At its simplest, this is just a listing of when (and how much) money is going to come into the business; and when (and how much) money is going to leave the business. And it’s much easier to get your hands around those two things than you might think.
I will confess that the Excel spreadsheet may initially LOOK complicated. But it’s not! And the video walks you through it – or – even better – walks your bookkeeper through it!
Most small businesses have one business checking account. Have the bookkeeper look at the last three months of bank statements, and outline each of the different deposits and expenditures that hit your account on a regular basis. (And because many of us use credit cards, and our income is summarized into large receipts from Stripe or PayPal or Square, there really aren’t all that many transactions to review.)
WHAT COMES IN – DEPOSITS
Let’s start with the fun side: money that comes in. You know your sales pattern and cash collection patterns, so just ask yourself, “When my cash is going to come in the door?”
As an example, let’s just say you sell a course online, and historically you’ve sold five courses a week for $1,000 each. So, you know you’re probably going to get around $5,000 a week.
If you know you’re going to be on vacation or you’re going to drop your ad spend, or you’re going to raise the price of your course, then you just need to estimate the effect that will have and adjust the $5,000/week accordingly.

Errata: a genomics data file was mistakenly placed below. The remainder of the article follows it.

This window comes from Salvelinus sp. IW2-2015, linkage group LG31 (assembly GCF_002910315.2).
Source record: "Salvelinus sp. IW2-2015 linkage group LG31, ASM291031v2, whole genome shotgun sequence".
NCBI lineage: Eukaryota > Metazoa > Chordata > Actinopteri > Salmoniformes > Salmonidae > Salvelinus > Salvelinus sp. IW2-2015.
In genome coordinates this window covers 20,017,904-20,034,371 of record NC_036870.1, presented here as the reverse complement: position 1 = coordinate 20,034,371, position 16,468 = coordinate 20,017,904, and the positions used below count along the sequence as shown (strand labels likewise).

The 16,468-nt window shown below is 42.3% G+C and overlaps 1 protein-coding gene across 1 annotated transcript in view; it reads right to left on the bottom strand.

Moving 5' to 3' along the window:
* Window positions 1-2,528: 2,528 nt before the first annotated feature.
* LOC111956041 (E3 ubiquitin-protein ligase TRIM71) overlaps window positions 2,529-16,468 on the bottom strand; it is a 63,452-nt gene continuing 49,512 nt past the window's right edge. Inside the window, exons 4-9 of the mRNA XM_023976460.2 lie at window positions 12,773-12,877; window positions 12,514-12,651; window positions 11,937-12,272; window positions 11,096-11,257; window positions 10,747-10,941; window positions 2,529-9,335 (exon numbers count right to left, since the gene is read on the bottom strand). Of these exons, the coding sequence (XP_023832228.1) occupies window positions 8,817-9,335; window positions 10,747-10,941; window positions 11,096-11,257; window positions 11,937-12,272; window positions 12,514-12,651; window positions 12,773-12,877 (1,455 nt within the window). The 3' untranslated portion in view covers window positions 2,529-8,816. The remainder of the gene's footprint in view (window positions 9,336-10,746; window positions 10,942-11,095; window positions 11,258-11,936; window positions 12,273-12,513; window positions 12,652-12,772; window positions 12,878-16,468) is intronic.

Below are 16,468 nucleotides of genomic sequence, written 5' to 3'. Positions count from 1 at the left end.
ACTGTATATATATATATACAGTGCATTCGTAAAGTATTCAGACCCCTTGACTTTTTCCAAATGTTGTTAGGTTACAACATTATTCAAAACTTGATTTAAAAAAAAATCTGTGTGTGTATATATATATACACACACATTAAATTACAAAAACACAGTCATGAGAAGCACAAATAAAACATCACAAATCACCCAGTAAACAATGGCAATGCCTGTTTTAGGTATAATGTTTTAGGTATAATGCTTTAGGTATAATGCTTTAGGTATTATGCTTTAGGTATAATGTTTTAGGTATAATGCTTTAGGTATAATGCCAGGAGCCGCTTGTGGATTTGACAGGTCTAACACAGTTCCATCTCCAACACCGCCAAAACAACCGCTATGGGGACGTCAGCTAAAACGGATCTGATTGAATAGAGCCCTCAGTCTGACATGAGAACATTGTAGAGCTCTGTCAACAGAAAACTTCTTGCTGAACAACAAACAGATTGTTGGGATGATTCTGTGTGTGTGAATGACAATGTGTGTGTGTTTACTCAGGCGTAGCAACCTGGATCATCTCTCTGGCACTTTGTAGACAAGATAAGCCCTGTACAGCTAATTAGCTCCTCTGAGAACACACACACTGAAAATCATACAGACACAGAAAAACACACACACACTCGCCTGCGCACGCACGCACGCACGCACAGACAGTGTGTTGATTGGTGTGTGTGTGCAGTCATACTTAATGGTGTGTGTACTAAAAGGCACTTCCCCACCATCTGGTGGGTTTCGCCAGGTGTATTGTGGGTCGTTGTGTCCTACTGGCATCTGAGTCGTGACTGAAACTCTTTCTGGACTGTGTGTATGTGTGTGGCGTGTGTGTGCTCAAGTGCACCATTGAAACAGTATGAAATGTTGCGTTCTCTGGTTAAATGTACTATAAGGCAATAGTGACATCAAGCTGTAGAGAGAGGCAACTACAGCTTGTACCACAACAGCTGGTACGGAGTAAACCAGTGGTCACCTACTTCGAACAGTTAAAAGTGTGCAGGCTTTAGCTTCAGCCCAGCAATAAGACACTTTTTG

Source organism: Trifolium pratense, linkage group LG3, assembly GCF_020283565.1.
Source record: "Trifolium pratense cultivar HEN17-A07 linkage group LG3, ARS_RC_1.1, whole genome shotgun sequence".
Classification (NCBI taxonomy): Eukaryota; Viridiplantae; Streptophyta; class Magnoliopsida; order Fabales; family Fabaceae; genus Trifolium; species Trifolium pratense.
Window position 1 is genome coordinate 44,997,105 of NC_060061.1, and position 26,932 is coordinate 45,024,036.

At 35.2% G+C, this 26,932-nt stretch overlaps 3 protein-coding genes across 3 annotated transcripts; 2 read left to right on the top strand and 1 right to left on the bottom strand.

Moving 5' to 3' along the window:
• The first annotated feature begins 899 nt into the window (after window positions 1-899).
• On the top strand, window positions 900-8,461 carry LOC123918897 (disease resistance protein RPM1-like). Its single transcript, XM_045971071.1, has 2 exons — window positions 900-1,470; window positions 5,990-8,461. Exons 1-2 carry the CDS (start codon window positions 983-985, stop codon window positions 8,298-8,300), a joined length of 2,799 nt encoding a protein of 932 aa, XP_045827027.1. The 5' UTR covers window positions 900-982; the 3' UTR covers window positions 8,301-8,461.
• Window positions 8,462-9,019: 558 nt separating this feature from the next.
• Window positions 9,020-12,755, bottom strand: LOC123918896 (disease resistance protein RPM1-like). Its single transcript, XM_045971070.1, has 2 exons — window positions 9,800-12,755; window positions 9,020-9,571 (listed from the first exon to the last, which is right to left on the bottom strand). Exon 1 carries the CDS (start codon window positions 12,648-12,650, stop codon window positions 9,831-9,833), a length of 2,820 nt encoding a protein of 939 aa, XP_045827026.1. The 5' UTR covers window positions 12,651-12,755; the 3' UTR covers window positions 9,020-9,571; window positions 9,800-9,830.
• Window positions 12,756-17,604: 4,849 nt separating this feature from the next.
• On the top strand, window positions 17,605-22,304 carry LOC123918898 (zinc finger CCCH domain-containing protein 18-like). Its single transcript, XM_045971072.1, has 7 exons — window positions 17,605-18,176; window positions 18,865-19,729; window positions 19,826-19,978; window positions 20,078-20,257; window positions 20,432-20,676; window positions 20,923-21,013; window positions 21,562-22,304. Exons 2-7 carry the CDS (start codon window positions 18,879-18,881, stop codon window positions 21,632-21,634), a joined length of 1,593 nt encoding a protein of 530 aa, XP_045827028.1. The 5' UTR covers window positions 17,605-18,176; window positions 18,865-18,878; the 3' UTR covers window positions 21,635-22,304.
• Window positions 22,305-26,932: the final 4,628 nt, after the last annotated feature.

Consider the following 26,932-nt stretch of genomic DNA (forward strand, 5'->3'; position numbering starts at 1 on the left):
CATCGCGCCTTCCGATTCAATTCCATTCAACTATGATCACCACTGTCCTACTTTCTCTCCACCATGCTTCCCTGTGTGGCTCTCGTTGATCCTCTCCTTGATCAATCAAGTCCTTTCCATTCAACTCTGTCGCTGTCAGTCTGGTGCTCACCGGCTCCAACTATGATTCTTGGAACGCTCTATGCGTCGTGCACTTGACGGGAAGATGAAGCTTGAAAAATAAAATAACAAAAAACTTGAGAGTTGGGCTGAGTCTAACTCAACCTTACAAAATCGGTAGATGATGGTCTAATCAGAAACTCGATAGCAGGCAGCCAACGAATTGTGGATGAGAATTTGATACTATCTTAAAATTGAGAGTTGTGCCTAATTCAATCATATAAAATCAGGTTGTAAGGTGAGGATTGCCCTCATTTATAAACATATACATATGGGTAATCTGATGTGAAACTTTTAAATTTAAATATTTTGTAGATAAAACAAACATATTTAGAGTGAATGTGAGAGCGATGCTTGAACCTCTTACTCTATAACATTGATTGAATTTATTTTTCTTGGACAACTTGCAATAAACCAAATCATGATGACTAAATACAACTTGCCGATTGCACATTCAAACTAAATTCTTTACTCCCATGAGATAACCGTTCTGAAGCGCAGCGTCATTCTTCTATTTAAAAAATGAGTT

WHAT GOES OUT – EXPENDITURES
For the money going out it’s the same exercise. Look at each of your expenses over the last three months of bank statements, including each check or ACH that’s left your checking account. You’ll see routine monthly amounts for Facebook ads spend, your monthly rent, your monthly utilities, your monthly check to the cleaning people, your credit card bills – whatever it is that you’re regularly spending.
Figure out what week of the month you pay each bill, and drop those expenses into the columns in the spreadsheet.
Now put it in the 13-Week Cash Flow Forecast spreadsheet you downloaded above.
It’s really that simple. Don’t let anyone fool you that forecasts are “complex”. What you now have is a look at what the expected balance will be in your cash account each week for the next thirteen weeks! THAT’S a forecast!
So, download the spreadsheet, watch the video, and complete this exercise over the next week. Give it a try. See what happens. Have your accountant do it, have your bookkeeper do it, or do it yourself and be amazed at what you learn about your business.
Then next week we will talk about what to do about it when you see there’s a storm on the horizon. Don’t be alarmed if you see cash going negative in one of these periods. Next week we will find ways to fix that.
For now, be grateful that you have a line of sight into a coming cloud – rather than being surprised by it!